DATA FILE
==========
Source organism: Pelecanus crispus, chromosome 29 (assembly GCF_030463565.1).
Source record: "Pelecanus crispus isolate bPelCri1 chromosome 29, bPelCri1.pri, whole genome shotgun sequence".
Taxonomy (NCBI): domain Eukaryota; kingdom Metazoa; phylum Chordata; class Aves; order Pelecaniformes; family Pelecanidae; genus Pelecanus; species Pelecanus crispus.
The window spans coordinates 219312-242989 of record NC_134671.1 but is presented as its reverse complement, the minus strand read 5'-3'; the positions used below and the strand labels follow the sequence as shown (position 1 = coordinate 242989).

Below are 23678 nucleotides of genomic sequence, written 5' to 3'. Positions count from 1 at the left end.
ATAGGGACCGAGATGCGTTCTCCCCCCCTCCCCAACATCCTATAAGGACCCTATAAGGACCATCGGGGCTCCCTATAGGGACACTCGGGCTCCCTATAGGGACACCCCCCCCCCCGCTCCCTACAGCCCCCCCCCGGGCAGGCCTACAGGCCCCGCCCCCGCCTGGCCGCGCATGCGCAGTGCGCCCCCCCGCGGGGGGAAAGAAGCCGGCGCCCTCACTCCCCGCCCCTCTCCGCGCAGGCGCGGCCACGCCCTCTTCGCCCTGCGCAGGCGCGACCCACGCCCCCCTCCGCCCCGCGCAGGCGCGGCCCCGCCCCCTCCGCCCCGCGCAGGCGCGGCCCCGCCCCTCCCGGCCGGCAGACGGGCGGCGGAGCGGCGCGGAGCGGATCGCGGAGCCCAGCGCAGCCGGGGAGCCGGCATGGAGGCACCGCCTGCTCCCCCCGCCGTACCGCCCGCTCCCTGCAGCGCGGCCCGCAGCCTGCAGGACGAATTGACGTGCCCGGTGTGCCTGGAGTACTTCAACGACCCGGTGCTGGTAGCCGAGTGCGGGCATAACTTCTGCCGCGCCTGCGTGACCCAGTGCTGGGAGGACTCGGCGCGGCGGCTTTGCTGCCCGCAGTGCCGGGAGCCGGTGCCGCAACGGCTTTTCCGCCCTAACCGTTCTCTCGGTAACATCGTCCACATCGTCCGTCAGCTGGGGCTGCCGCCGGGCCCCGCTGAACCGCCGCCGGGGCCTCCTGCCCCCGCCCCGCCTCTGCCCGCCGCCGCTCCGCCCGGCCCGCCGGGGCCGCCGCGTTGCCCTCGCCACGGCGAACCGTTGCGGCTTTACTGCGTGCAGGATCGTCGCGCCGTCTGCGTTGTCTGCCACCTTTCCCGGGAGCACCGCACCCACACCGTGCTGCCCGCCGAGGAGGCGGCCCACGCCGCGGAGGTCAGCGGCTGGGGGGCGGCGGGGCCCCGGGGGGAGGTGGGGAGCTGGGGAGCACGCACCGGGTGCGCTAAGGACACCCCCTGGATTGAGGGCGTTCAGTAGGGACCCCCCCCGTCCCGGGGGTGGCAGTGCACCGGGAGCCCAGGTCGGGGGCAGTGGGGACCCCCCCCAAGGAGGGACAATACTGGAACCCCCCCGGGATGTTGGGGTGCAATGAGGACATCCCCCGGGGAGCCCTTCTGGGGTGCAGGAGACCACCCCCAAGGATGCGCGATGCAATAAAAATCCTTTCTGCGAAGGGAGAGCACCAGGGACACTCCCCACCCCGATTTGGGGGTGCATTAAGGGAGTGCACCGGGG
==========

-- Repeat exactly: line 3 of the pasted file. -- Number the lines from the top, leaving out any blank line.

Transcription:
Taxonomy (NCBI): domain Eukaryota; kingdom Metazoa; phylum Chordata; class Aves; order Pelecaniformes; family Pelecanidae; genus Pelecanus; species Pelecanus crispus.